You are using an outdated browser. Please upgrade your browser to improve your experience.
Javascript is disabled in your web browser. For full functionality of this site it is necessary to enable JavaScript.
This website is using cookies.
We use them to give you the best experience. If you continue using our website, we'll assume that you are happy to receive all cookies on this website.
CPOTE2022 logo
7th International Conference on
Contemporary Problems of Thermal Engineering
Hybrid event, Warsaw | 20-23 September 2022

Abstract CPOTE2022-1040-A

Book of abstracts draft
slider slider slider slider slider slider

Experimental study of the behavior of PCM and heavy building envelope structures during summer

Tadeusz KUCZYŃSKI, University of Zielona Gora, Poland
Anna STASZCZUK, University of Zielona Gora, Poland
Natalia RZESZOWSKA, University of Zielona Gora, Poland

The main objective of the study was to evaluate the effects of PCM and traditional masonry wall and RC roof construction of a residential building on the summer thermal performance of the building. Three rooms on the top floor of the experimental building had identical flooring. The internal roof and wall surfaces of the 2 rooms were made as a light wooden frame construction. In one of them PCM on internal walls was covered by plasterboards from inside. In the third room a construction typical for residential buildings, masonry walls and a reinforced concrete roof was used. During the study, which was conducted from 15.06 to 15.09.2021, the course of air temperatures was recorded in three identical rooms with a large south-facing window with a ratio of 0.25 to the floor area. For the night period, mechanical ventilation with a capacity of 6 ACH was turned on in all rooms. Except for a few days when there was a sharp drop in outdoor temperature, the lowest maximum daytime temperature values were maintained in the room with massive walls and roofs, they were slightly higher in the room with PCM, and remained the highest in the room with light frame construction. During the heat wave build-up period, the greatest reduction in maximum daytime temperature of 3.5 K relative to the light room was obtained in the heavy room. In the PCM room, the difference was 2.2 K. While the applied PCM with a melting point of 24-26 C remained effective when the minimum night time indoor temperature dropped to at least 25-26 C, increasing the thermal mass of the walls and roof by using traditional heavy building materials was effective regardless of temperature. When lightweight construction was used, there were large diurnal temperature variations of up to 9 K. In the other two cases, the variations were much smaller.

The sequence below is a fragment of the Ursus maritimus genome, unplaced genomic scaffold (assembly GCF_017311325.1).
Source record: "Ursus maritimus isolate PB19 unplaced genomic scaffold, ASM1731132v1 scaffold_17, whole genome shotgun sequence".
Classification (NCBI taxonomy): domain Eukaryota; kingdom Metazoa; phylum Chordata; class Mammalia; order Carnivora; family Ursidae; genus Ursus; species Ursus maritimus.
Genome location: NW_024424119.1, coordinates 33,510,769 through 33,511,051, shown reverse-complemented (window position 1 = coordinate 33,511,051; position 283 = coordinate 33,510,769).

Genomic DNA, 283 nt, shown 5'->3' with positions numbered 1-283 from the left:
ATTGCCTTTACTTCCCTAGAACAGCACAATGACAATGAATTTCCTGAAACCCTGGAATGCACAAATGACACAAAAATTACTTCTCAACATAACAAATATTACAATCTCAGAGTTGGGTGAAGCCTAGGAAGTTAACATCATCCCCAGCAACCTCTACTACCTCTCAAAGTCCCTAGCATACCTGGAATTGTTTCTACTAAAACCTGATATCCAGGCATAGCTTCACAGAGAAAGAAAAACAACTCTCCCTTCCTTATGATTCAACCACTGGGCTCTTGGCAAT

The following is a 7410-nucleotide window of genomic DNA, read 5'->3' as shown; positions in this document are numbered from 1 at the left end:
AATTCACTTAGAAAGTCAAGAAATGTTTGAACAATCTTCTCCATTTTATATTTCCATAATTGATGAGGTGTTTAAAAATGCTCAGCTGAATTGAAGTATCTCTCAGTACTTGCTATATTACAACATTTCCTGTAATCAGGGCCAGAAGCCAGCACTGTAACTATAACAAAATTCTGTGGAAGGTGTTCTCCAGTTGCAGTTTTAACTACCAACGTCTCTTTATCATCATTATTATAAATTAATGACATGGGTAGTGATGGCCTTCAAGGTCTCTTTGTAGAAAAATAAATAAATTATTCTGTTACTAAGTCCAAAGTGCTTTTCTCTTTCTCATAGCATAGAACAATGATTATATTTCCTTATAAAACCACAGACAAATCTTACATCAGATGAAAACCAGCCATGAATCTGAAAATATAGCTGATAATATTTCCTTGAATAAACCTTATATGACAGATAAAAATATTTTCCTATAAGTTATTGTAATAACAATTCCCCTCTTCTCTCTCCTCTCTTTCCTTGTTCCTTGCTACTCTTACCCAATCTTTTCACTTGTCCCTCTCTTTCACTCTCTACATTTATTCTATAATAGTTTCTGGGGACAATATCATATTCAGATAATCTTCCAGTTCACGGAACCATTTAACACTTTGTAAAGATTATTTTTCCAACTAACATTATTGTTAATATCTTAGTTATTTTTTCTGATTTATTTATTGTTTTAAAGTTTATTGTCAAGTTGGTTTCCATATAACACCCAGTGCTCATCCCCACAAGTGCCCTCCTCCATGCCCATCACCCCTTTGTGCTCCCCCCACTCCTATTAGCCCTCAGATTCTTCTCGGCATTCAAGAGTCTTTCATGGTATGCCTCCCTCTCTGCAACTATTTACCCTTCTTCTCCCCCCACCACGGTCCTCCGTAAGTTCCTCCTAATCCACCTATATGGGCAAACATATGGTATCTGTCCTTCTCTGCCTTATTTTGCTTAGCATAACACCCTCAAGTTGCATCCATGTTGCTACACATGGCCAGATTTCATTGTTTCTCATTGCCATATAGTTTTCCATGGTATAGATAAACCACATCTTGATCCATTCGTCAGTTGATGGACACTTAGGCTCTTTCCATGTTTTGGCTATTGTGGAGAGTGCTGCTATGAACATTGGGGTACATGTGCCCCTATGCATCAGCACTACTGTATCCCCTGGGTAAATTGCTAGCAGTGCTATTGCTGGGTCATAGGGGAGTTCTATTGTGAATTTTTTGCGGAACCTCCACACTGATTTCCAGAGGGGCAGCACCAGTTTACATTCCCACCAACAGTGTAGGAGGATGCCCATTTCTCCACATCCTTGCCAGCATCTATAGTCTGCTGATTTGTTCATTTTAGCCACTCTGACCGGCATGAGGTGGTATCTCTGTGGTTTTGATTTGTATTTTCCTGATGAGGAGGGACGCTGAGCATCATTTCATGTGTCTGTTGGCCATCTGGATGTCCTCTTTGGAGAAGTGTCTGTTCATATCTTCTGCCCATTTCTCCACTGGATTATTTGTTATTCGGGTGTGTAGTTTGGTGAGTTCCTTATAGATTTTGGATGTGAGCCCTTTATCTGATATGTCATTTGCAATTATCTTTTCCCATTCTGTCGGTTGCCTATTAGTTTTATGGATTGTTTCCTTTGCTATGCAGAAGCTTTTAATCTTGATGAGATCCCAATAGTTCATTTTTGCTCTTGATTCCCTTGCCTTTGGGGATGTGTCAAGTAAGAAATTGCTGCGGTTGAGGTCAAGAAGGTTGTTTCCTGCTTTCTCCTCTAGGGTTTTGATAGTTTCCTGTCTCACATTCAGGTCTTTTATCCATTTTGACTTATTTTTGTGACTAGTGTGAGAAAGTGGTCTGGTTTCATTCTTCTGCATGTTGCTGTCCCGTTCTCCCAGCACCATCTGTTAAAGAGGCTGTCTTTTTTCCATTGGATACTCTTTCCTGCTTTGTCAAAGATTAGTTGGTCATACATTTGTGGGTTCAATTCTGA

Keywords: Phase change material, Thermal performance, Energy storage, Buildings, Heat wave